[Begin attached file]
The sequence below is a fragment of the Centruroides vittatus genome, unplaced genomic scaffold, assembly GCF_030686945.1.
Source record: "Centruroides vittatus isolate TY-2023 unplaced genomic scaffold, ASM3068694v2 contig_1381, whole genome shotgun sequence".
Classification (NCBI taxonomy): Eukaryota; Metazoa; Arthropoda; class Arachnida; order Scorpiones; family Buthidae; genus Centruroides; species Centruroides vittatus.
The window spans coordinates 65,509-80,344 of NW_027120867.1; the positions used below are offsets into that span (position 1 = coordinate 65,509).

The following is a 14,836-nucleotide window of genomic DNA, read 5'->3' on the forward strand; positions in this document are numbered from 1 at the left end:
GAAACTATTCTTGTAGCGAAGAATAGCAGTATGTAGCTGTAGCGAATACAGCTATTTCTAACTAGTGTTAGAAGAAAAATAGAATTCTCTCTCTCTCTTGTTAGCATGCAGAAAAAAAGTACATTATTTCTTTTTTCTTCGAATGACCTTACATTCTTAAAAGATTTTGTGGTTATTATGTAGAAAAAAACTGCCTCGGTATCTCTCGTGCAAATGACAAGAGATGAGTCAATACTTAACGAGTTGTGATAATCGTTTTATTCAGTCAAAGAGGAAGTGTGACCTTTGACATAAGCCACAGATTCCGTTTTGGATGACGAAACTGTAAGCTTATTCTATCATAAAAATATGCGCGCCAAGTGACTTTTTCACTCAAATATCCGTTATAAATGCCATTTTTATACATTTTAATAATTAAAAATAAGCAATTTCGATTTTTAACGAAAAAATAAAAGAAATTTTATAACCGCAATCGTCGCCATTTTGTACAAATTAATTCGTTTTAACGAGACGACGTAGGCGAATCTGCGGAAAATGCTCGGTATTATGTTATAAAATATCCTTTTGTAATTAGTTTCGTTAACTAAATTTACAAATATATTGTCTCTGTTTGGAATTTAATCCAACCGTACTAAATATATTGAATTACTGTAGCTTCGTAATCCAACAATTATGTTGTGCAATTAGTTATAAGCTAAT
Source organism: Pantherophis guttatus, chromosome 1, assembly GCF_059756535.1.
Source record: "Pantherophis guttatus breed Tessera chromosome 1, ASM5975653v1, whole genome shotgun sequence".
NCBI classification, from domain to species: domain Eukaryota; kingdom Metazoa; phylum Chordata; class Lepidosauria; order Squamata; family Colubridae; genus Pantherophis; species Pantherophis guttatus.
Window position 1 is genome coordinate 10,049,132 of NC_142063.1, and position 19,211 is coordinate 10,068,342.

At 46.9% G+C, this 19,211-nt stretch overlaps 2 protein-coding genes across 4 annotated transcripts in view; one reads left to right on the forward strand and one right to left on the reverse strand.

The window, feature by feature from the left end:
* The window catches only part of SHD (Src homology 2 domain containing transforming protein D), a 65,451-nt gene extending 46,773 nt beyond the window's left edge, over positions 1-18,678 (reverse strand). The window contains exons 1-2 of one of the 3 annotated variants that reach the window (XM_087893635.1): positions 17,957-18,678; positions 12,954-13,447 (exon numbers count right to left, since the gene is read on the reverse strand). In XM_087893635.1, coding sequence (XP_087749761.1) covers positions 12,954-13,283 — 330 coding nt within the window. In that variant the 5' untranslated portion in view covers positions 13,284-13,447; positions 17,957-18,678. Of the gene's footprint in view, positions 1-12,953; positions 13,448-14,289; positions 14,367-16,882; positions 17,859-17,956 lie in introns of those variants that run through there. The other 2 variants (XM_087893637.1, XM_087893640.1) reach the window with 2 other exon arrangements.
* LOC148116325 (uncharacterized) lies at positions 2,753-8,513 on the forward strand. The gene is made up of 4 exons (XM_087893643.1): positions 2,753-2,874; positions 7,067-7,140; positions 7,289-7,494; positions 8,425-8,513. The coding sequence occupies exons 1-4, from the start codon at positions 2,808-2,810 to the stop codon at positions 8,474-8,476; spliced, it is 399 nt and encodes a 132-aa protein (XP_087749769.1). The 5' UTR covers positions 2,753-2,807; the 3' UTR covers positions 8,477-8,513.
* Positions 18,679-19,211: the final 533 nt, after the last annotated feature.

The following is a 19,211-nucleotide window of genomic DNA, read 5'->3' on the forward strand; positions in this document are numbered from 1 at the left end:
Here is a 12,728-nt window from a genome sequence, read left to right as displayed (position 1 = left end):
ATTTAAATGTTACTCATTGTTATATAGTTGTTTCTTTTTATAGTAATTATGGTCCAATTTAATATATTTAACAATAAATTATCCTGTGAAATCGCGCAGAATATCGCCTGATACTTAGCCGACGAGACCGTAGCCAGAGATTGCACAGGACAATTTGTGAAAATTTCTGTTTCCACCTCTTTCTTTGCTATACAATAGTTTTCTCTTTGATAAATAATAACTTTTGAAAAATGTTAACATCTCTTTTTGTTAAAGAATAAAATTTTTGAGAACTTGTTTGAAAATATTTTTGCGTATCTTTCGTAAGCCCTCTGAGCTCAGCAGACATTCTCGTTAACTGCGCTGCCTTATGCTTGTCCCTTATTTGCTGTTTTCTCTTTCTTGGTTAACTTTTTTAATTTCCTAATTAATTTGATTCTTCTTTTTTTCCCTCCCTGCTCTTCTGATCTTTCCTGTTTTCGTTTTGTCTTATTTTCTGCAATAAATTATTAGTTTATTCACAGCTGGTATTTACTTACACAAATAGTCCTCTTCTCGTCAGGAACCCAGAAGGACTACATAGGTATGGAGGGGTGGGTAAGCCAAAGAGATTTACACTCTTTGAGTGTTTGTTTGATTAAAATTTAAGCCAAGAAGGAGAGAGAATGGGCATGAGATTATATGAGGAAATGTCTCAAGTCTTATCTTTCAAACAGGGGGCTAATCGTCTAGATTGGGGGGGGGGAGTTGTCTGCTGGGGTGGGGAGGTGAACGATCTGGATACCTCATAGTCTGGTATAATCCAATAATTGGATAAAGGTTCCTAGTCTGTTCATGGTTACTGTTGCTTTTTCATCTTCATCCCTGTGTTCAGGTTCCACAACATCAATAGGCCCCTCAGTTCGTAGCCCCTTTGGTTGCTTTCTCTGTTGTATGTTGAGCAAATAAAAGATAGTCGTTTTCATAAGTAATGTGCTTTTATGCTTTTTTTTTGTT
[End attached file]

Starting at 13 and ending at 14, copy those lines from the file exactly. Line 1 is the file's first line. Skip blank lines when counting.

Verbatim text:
* The window catches only part of SHD (Src homology 2 domain containing transforming protein D), a 65,451-nt gene extending 46,773 nt beyond the window's left edge, over positions 1-18,678 (reverse strand). The window contains exons 1-2 of one of the 3 annotated variants that reach the window (XM_087893635.1): positions 17,957-18,678; positions 12,954-13,447 (exon numbers count right to left, since the gene is read on the reverse strand). In XM_087893635.1, coding sequence (XP_087749761.1) covers positions 12,954-13,283 — 330 coding nt within the window. In that variant the 5' untranslated portion in view covers positions 13,284-13,447; positions 17,957-18,678. Of the gene's footprint in view, positions 1-12,953; positions 13,448-14,289; positions 14,367-16,882; positions 17,859-17,956 lie in introns of those variants that run through there. The other 2 variants (XM_087893637.1, XM_087893640.1) reach the window with 2 other exon arrangements.
* LOC148116325 (uncharacterized) lies at positions 2,753-8,513 on the forward strand. The gene is made up of 4 exons (XM_087893643.1): positions 2,753-2,874; positions 7,067-7,140; positions 7,289-7,494; positions 8,425-8,513. The coding sequence occupies exons 1-4, from the start codon at positions 2,808-2,810 to the stop codon at positions 8,474-8,476; spliced, it is 399 nt and encodes a 132-aa protein (XP_087749769.1). The 5' UTR covers positions 2,753-2,807; the 3' UTR covers positions 8,477-8,513.